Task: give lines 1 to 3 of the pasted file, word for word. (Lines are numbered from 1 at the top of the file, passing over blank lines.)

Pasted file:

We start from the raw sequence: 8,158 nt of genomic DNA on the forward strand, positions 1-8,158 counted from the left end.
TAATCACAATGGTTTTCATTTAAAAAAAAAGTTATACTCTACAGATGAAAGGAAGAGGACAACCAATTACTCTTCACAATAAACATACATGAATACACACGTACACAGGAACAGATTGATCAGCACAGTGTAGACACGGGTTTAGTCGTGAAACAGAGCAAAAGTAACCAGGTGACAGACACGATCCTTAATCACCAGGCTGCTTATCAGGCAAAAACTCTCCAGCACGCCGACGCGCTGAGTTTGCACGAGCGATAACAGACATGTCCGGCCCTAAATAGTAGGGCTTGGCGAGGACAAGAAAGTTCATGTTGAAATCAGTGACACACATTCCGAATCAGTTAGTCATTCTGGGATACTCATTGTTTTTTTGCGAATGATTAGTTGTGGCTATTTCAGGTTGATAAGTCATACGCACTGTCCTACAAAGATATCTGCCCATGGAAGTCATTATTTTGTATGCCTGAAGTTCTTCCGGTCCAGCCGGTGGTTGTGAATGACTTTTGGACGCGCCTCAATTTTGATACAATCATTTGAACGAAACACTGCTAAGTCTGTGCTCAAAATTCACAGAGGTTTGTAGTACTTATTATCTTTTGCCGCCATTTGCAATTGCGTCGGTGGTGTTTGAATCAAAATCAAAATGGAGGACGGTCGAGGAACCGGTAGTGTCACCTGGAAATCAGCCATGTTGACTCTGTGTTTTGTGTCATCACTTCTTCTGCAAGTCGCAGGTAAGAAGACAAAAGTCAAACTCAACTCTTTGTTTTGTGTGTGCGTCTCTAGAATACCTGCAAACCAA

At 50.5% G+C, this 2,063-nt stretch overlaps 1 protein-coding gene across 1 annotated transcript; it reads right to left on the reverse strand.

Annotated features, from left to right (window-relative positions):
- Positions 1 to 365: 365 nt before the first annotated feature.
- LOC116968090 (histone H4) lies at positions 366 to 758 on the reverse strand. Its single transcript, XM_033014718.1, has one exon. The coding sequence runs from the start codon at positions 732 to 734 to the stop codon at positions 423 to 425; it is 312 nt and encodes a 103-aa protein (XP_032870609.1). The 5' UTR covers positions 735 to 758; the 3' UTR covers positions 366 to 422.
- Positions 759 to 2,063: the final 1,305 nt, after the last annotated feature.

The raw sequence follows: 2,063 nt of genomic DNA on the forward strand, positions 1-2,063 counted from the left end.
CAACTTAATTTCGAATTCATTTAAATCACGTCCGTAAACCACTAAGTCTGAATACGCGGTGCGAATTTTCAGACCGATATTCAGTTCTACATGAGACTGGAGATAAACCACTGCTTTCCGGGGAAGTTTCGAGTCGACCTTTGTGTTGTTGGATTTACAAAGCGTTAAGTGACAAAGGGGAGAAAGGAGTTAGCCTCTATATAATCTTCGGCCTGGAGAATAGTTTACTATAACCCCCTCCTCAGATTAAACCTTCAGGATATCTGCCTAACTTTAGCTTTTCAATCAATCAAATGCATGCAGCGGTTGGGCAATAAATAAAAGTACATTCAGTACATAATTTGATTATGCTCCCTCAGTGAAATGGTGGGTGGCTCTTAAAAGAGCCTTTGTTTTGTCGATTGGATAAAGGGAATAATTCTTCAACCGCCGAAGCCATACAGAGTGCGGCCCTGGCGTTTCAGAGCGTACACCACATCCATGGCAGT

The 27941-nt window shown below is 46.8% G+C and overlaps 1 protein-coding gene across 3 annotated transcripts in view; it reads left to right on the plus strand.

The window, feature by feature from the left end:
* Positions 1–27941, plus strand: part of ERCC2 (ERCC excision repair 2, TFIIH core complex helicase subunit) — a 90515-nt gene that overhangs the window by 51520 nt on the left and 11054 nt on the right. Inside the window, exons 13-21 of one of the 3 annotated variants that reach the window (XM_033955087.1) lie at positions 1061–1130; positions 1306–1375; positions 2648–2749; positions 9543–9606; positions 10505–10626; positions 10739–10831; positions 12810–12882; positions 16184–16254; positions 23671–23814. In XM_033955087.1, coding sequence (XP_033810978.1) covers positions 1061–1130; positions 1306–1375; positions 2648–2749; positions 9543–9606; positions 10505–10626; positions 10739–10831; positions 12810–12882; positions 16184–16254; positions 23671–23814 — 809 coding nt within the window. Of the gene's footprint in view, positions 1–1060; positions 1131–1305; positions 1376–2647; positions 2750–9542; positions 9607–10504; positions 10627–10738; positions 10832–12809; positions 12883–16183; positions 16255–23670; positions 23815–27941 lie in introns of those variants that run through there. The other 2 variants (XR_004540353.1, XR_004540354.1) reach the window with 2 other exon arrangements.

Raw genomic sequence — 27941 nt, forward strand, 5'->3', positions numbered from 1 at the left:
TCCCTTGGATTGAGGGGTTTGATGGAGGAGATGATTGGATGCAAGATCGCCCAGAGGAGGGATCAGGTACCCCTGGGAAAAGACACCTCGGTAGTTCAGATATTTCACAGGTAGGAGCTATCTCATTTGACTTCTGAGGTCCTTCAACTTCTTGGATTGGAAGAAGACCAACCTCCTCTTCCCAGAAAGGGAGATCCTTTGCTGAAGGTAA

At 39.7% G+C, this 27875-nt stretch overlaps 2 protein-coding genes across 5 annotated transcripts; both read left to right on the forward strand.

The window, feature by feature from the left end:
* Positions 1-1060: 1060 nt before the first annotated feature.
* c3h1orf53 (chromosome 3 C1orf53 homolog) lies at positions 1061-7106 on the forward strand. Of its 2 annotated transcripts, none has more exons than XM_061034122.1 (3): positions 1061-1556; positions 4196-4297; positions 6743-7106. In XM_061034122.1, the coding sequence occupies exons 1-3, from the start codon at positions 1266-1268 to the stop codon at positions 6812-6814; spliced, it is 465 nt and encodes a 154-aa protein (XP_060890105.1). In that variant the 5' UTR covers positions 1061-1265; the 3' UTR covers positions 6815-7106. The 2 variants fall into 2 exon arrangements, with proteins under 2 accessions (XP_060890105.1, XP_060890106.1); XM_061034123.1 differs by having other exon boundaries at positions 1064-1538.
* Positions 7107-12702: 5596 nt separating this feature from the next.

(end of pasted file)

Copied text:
We start from the raw sequence: 8,158 nt of genomic DNA on the forward strand, positions 1-8,158 counted from the left end.
TAATCACAATGGTTTTCATTTAAAAAAAAAGTTATACTCTACAGATGAAAGGAAGAGGACAACCAATTACTCTTCACAATAAACATACATGAATACACACGTACACAGGAACAGATTGATCAGCACAGTGTAGACACGGGTTTAGTCGTGAAACAGAGCAAAAGTAACCAGGTGACAGACACGATCCTTAATCACCAGGCTGCTTATCAGGCAAAAACTCTCCAGCACGCCGACGCGCTGAGTTTGCACGAGCGATAACAGACATGTCCGGCCCTAAATAGTAGGGCTTGGCGAGGACAAGAAAGTTCATGTTGAAATCAGTGACACACATTCCGAATCAGTTAGTCATTCTGGGATACTCATTGTTTTTTTGCGAATGATTAGTTGTGGCTATTTCAGGTTGATAAGTCATACGCACTGTCCTACAAAGATATCTGCCCATGGAAGTCATTATTTTGTATGCCTGAAGTTCTTCCGGTCCAGCCGGTGGTTGTGAATGACTTTTGGACGCGCCTCAATTTTGATACAATCATTTGAACGAAACACTGCTAAGTCTGTGCTCAAAATTCACAGAGGTTTGTAGTACTTATTATCTTTTGCCGCCATTTGCAATTGCGTCGGTGGTGTTTGAATCAAAATCAAAATGGAGGACGGTCGAGGAACCGGTAGTGTCACCTGGAAATCAGCCATGTTGACTCTGTGTTTTGTGTCATCACTTCTTCTGCAAGTCGCAGGTAAGAAGACAAAAGTCAAACTCAACTCTTTGTTTTGTGTGTGCGTCTCTAGAATACCTGCAAACCAA

At 50.5% G+C, this 2,063-nt stretch overlaps 1 protein-coding gene across 1 annotated transcript; it reads right to left on the reverse strand.